A novel emergency medical services protocol to improve treatment time for large vessel occlusion strokes

PLoS One. 2022 Feb 25;17(2):e0264539. doi: 10.1371/journal.pone.0264539. eCollection 2022.


In many systems, patients with large vessel occlusion (LVO) strokes experience delays in transport to thrombectomy-capable centers. This pilot study examined use of a novel emergency medical services (EMS) protocol to expedite transfer of patients with LVOs to a comprehensive stroke center (CSC). From October 1, 2020 to February 22, 2021, Indianapolis EMS piloted a protocol, in which paramedics, after transporting a patient with a possible stroke remained at the patient's bedside until released by the emergency department or neurology physician. In patients with possible LVO, EMS providers remained at the bedside until the clinical assessment and CT angiography (CTA) were complete. If indicated, the paramedics at bedside transferred the patient, via the same ambulance, to a nearby thrombectomy-capable CSC with which an automatic transfer agreement had been arranged. This five-month mixed methods study included case-control assessment of use of the protocol, number of transfers, safety during transport, and time saved in transfer compared to emergent transfers via conventional interfacility transfer agencies. In qualitative analysis EMS providers, and ED physicians and neurologists at both sending and receiving institutions, completed e-mail surveys on the process, and offered suggestions for process improvement. Responses were coded with an inductive content analysis approach. The protocol was used 42 times during the study period; four patients were found to have LVOs and were transferred to the CSC. There were no adverse events. Median time from decision-to-transfer to arrival at the CSC was 27.5 minutes (IQR 24.5-29.0), compared to 314.5 minutes (IQR 204.0-459.3) for acute non-stroke transfers during the same period. Major themes of provider impressions included: incomplete awareness of the protocol, smooth process, challenges when a stroke alert was activated after EMS left the hospital, greater involvement of EMS in patient care, and comments on communication and efficiency. This pilot study demonstrated the feasibility, safety, and efficiency of a novel approach to expedite endovascular therapy for patients with LVOs.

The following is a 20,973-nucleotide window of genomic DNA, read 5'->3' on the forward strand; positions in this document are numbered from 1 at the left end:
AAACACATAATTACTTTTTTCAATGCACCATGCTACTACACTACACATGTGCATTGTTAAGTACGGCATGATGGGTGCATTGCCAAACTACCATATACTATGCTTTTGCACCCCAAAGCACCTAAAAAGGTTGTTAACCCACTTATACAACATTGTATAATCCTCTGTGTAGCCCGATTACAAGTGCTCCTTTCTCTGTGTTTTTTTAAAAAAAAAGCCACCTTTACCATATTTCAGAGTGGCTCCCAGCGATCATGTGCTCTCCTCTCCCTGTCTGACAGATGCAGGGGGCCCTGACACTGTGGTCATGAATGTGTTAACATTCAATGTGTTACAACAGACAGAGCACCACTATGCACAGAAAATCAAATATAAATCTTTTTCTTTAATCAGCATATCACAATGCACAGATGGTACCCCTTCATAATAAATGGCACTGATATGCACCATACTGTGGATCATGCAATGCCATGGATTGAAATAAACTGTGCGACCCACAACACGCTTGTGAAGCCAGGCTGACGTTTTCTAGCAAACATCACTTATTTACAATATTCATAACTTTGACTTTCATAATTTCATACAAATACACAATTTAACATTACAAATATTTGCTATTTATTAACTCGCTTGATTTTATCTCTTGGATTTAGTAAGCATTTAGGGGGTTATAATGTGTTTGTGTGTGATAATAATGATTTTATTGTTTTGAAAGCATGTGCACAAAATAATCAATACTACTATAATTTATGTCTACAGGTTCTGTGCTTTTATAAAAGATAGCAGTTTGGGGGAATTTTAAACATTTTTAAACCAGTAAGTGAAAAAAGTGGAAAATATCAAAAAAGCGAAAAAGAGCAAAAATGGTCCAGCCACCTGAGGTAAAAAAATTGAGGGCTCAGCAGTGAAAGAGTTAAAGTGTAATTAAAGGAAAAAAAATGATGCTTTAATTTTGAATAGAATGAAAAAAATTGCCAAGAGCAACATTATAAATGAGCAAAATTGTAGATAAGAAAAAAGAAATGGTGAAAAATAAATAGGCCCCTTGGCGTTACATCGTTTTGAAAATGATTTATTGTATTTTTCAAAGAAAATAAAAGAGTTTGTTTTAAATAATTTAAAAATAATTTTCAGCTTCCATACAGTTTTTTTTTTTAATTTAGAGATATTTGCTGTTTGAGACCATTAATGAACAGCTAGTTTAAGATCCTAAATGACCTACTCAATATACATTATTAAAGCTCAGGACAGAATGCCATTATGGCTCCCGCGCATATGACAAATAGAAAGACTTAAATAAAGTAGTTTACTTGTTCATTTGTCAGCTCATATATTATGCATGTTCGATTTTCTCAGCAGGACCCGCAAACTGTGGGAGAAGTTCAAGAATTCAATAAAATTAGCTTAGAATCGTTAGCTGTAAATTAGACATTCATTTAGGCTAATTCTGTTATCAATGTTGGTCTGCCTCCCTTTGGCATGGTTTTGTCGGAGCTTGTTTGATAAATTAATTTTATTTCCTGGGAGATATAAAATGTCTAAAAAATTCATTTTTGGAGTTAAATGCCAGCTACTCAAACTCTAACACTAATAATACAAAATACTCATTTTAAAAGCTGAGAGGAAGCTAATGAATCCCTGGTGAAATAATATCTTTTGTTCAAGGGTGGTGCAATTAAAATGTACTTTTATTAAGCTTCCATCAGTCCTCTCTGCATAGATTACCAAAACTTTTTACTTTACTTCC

Publication types

  • Research Support, U.S. Gov't, P.H.S.

MeSH terms

  • Aged
  • Arterial Occlusive Diseases / therapy
  • Clinical Protocols*
  • Computed Tomography Angiography
  • Emergency Medical Services* / methods
  • Female
  • Humans
  • Ischemic Stroke / therapy
  • Male
  • Middle Aged
  • Neurologists / psychology
  • Patient Transfer
  • Physicians / psychology
  • Pilot Projects
  • Stroke / therapy*
  • Surveys and Questionnaires
  • Time-to-Treatment*